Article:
Posted by : Munish Gogna Tuesday, August 26, 2014

Most of the Systems are buggy due to lack of Acceptance tests, so in today's post I will try to walk you through a simple Cucumber based acceptance test for the following very common JIRA User story.
As a RM User of the System
I want to make sure that entitlements are properly set
So that I am able to Place Orders in the new Order Entry System.
Each test case in Cucumber is called a scenario, and scenarios are grouped into features. Each scenario contains several steps. The good thing about Cucumber is that your JIRA story can be taken as is to form the basis of acceptance test so that Business and Developers can be in talking terms with each other. I am skipping the Maven wiring for the project and jumping directly into the feature that we want to implement in this post.

Step 1 : Describe behavior of the Test in plain English (roles2functions.feature)
Feature: User Entitlement 

    User of the Bank in certain role would like 
    to access certain functionality of existing System.

    When The logged In User "U12345" has 
       standard "RM" role
    Then "Place Orders" functionality 
       of "OES" application should be available to him/her
There is a scope for enriching this feature description but for the sake of the goal of this post (introducing you to Cucumber), we are good to go.
In this .feature file We’ve translated one of the acceptance criteria we were given in the JIRA task into a Cucumber scenario that we can ask the computer to run over and over again. The keywords Feature, Scenario, When, and Then are the structure, and everything else is documentation.

Step 2 : Implementing Our Step Definitions
package com.gognamunish;

import static;
import static org.hamcrest.MatcherAssert.assertThat;
import static org.hamcrest.Matchers.equalTo;
import java.util.List;
import org.junit.Assert;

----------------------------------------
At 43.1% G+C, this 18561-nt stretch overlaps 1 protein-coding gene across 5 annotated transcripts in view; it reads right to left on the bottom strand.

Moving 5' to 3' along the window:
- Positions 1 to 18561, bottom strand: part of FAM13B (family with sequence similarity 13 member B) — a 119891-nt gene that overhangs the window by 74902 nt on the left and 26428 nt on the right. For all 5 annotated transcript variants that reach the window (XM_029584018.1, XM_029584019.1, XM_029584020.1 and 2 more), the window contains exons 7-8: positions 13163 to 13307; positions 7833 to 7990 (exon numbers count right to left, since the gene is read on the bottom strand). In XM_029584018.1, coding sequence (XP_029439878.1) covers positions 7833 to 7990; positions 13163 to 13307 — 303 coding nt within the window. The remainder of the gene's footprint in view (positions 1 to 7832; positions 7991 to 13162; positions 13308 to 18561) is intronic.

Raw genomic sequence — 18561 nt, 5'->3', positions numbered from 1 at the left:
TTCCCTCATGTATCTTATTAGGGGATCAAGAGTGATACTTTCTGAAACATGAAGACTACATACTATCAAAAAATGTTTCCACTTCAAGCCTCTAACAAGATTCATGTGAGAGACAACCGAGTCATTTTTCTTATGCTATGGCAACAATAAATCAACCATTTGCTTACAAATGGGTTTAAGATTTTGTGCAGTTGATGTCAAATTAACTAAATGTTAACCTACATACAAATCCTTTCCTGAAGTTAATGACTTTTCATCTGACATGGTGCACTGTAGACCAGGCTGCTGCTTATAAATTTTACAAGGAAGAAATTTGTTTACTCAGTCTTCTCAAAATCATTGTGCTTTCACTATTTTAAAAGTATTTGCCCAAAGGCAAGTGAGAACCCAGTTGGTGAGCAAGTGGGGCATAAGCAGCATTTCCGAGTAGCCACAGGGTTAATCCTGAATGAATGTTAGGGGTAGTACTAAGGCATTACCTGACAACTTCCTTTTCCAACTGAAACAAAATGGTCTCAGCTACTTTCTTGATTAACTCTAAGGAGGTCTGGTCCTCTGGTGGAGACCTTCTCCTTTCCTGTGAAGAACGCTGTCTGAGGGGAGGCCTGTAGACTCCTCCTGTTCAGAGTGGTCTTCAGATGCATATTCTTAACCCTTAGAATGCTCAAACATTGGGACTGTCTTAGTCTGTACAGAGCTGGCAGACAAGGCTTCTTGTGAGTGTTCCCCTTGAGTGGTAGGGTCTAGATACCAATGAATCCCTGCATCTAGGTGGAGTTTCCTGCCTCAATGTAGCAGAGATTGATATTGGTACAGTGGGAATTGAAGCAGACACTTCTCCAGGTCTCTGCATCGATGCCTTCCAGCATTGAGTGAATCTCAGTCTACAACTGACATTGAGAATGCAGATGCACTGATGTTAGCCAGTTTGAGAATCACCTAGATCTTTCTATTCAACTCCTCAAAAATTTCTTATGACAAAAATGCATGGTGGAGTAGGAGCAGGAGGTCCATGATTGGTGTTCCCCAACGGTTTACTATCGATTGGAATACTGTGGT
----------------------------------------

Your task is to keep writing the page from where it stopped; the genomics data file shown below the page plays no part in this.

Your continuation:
* A very basic implementation for the Acceptance criteria.
 * @author Munish Gogna
public class EntitlementFixtures {

 String role;
 EntitlementService entitlementService = new EntitlementService();

 @When("^The logged In User \"(.*?)\" has standard \"(.*?)\" role$")
 public void the_logged_In_User_has_role(String userId, String role)
   throws Throwable {
                this.role = role;

  List<String> userRoles = entitlementService.getUserRoles(userId);
  assertThat(true, equalTo(userRoles.contains(role)));

 @Then("^\"(.*?)\" functionality of \"(.*?)\" application should be available to him/her$")
 public void functionality_of_application_should_be_available_to(
   String function, String application) throws Throwable {

  List<String> functions = entitlementService
    .getFunctionsForRoleAndApplication(role, application);
  assertThat(true, equalTo(functions.contains(function)));


Let's run our Fixtures using Cucumber runner as shown below:
package com.gognamunish;

import org.junit.runner.RunWith;
import cucumber.api.junit.Cucumber;

public class RunEntitlementTest {
// intentional
Well well well - all tests have passed :)
1 Scenarios (1 passed)
2 Steps (2 passed)

In case if the test is failing the logs will have enough information about the Assertion that was made.

Summary from this post
Software teams work best when the developers and business stakeholders are communicating clearly with one another. A great way to do that is to collaboratively specify the work that’s about to be done using automated acceptance tests (and the good thing about Cucumber is that they can be imported directly from User stories in JIRA).

In the next article I would evaluate Fitnesse for the same feature.

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